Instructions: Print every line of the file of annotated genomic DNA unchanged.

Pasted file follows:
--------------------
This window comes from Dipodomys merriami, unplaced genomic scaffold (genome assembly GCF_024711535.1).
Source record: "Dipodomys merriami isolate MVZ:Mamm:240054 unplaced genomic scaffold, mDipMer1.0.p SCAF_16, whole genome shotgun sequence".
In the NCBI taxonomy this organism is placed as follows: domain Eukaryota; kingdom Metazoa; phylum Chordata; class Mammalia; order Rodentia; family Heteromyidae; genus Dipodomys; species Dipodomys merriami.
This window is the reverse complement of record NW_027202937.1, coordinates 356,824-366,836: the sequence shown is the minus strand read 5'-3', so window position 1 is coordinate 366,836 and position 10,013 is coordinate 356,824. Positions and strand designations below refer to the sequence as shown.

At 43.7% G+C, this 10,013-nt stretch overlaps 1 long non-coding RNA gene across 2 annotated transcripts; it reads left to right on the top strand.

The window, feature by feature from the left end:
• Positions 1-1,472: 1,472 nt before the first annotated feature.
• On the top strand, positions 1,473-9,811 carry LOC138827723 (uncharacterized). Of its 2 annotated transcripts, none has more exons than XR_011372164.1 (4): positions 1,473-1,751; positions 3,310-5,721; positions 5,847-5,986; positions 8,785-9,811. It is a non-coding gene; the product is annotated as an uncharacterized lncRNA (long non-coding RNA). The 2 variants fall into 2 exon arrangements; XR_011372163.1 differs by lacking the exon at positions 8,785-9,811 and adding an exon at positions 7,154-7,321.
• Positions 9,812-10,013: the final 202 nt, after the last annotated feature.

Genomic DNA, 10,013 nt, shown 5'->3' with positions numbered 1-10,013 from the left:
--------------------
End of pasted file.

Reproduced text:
This window comes from Dipodomys merriami, unplaced genomic scaffold (genome assembly GCF_024711535.1).
Source record: "Dipodomys merriami isolate MVZ:Mamm:240054 unplaced genomic scaffold, mDipMer1.0.p SCAF_16, whole genome shotgun sequence".
In the NCBI taxonomy this organism is placed as follows: domain Eukaryota; kingdom Metazoa; phylum Chordata; class Mammalia; order Rodentia; family Heteromyidae; genus Dipodomys; species Dipodomys merriami.
This window is the reverse complement of record NW_027202937.1, coordinates 356,824-366,836: the sequence shown is the minus strand read 5'-3', so window position 1 is coordinate 366,836 and position 10,013 is coordinate 356,824. Positions and strand designations below refer to the sequence as shown.

At 43.7% G+C, this 10,013-nt stretch overlaps 1 long non-coding RNA gene across 2 annotated transcripts; it reads left to right on the top strand.

The window, feature by feature from the left end:
• Positions 1-1,472: 1,472 nt before the first annotated feature.
• On the top strand, positions 1,473-9,811 carry LOC138827723 (uncharacterized). Of its 2 annotated transcripts, none has more exons than XR_011372164.1 (4): positions 1,473-1,751; positions 3,310-5,721; positions 5,847-5,986; positions 8,785-9,811. It is a non-coding gene; the product is annotated as an uncharacterized lncRNA (long non-coding RNA). The 2 variants fall into 2 exon arrangements; XR_011372163.1 differs by lacking the exon at positions 8,785-9,811 and adding an exon at positions 7,154-7,321.
• Positions 9,812-10,013: the final 202 nt, after the last annotated feature.

Genomic DNA, 10,013 nt, shown 5'->3' with positions numbered 1-10,013 from the left: